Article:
Home Business ManagementMarketing How People Use Timesheets.com

How People Use Timesheets.com

by Joel Slatis

Contributed by Joel Slatis

On any given day, many thousands of people, all around the world use Timesheets.com to record their work time. It’s happening somewhere in the world right now, even as you’re reading this. Google records all that usage in a big database where we can later analyze the data.

A bunch of us in the Timesheets.com office love data and looking at dorky graphs and charts. This time, we thought it would be fun to share some of them with you as well. We looked at data from the last 2 million (or so) visits, sorted by location and software. Here’s a few of the stats from our little piece of the electronic world:

Where People Log In

After over a decade of business, Timesheets.com has left it’s footprint on much of the US. Most notably in the cities of Los Angeles, New York, and Houston. Those are the three places where you’re most likely to find someone recording their work time on Timesheets.com. The top city, Los Angeles, has under 4% of Timesheets.com users.


Meanwhile, 92.5% comes from the US overall, with a 7. 5% international user base. Canada, the United Kingdom, and India lead the charge after the US.


Operating Systems and Browsers People Use

Here’s an interesting fact: Chrome has not only taken over the browser market for Timesheets.com customers, but it has done so with authority. It sees nearly 52% market share, compared with Internet Explorer, which comes in at just under 21% and Edge with under 3%.


In the mobile world, most Timesheets.com users are iPhone lovers with a whopping 53% of the market. That’s impressive when you consider that’s just a single brand in a crowded market. The remaining 47% is divvied up between Android and others. Android pulled just over 42%, in case you’re interested. Personally, I loved that SOMEONE out there is visiting our site from their Playstation Vita and Peggy is stunned that anybody actually still uses a Blackberry.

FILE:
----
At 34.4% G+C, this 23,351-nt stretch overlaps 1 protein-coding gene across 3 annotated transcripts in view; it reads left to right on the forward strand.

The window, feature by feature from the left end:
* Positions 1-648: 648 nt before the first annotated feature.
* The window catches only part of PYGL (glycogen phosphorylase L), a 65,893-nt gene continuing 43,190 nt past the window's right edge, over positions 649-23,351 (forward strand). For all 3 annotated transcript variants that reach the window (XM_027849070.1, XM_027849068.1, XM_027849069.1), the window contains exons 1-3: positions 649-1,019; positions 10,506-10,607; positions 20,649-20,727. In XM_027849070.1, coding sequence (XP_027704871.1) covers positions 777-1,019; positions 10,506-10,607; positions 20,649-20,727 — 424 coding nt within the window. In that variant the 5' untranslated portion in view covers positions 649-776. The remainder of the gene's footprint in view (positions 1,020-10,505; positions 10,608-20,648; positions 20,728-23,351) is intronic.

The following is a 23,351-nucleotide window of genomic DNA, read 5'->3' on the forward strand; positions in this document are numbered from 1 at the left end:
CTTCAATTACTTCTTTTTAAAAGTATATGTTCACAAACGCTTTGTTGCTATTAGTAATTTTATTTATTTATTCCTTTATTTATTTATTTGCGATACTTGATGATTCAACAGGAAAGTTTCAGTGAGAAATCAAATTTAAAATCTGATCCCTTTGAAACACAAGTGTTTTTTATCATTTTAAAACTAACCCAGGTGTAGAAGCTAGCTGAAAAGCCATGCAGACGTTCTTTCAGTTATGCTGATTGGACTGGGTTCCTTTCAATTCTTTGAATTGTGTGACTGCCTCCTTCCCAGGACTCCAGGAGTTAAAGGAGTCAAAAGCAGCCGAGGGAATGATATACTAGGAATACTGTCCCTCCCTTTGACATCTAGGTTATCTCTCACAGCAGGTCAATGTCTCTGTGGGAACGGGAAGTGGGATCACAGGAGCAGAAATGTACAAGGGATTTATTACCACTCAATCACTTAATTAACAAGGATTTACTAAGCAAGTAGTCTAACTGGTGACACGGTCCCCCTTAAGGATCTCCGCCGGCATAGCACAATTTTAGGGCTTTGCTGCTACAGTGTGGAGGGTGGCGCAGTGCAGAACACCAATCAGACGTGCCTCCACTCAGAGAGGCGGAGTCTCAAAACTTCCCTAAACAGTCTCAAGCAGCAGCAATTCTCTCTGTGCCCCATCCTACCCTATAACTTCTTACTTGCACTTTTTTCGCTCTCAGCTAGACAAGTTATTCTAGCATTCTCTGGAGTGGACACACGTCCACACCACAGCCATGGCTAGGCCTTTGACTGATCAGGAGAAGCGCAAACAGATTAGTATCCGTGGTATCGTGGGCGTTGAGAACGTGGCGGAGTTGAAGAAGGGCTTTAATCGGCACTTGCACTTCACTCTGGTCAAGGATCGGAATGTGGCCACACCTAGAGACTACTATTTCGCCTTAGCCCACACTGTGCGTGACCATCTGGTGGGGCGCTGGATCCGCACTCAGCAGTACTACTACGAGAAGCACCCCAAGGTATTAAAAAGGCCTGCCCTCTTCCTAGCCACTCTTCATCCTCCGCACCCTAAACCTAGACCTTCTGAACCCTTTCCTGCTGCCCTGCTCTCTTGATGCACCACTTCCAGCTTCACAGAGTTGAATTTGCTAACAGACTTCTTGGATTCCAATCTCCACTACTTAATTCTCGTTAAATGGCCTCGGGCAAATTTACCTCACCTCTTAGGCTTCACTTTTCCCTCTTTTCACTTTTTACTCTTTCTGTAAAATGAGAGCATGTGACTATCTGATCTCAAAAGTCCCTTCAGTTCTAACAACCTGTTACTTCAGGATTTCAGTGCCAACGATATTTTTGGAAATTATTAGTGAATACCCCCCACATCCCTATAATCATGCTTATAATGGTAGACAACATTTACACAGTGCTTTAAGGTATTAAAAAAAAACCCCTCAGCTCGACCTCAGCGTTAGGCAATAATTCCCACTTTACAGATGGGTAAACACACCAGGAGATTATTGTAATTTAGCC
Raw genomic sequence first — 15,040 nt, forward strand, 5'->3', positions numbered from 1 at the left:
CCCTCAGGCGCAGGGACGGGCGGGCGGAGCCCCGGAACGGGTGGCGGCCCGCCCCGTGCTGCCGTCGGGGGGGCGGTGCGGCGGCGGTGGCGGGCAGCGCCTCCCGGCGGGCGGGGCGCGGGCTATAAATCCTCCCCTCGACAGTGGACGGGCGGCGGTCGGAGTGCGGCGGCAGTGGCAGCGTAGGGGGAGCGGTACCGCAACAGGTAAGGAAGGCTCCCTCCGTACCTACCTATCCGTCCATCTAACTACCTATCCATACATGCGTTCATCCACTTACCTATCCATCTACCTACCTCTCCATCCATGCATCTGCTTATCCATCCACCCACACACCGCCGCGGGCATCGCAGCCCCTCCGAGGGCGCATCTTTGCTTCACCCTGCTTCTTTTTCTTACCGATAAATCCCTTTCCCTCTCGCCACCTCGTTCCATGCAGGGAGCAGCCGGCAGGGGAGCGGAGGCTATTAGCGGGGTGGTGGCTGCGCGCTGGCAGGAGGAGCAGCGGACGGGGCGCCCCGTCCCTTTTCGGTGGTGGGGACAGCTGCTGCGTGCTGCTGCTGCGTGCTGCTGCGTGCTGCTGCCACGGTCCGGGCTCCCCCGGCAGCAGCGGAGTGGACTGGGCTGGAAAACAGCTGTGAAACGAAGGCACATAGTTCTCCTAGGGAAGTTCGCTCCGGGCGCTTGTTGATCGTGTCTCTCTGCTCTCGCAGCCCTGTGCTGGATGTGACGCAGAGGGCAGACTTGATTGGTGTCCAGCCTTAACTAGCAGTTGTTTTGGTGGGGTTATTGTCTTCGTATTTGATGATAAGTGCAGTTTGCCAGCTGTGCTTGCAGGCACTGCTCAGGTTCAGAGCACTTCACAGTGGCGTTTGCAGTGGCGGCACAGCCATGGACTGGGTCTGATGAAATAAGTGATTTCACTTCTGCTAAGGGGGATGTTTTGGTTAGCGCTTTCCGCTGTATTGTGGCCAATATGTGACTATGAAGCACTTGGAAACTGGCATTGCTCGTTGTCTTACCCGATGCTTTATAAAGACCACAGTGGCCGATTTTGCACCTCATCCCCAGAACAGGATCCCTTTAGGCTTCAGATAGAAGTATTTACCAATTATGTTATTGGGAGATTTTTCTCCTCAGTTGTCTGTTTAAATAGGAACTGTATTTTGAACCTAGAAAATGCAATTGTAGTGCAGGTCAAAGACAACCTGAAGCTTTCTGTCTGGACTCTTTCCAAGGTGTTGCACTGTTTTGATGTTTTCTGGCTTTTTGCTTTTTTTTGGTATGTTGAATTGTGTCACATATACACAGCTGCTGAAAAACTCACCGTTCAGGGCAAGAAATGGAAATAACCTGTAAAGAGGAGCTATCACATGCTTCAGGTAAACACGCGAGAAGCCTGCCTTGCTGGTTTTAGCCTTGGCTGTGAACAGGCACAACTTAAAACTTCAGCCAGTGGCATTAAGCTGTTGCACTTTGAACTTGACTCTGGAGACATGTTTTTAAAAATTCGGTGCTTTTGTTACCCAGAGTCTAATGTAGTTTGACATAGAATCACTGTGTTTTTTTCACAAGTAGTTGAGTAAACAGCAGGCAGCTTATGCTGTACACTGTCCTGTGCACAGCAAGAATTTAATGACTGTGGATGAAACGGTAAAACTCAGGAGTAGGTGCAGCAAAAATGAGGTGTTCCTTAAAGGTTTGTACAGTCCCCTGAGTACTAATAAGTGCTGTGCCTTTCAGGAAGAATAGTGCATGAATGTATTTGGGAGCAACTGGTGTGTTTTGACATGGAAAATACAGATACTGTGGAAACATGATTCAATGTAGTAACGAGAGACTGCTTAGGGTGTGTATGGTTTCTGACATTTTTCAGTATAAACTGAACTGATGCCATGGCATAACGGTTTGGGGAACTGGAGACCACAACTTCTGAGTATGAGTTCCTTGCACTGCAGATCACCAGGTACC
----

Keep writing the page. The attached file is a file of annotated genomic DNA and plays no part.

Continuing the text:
In the operating systems world, Windows is still the standard bearer with 65% of the market. Interestingly Mac has fallen prey to its own offspring. Mac accounts for under 10% of the ecosystem, but iOS has over 13% market share for a combined 23% for Apple.

A windows computer is still the overall device of choice for using our service. Over 900,000 of the 2 million visits were on windows PCs compared to 190,000 iOS visits, the nearest competitor. Still, that’s a dramatic shift from a scant decade ago when the number of iOS users was still zero. Also of note, Google’s Chrome OS was a total market flop capturing a mere third of a point.


Don’t you just love seeing data like this? It’s always interesting to see how other people use the software and devices that you use. For us, this data can be useful for customer service and marketing. The more we know about the people that use our software, the better we can help them use it and discover it. Where do you fit within this data?

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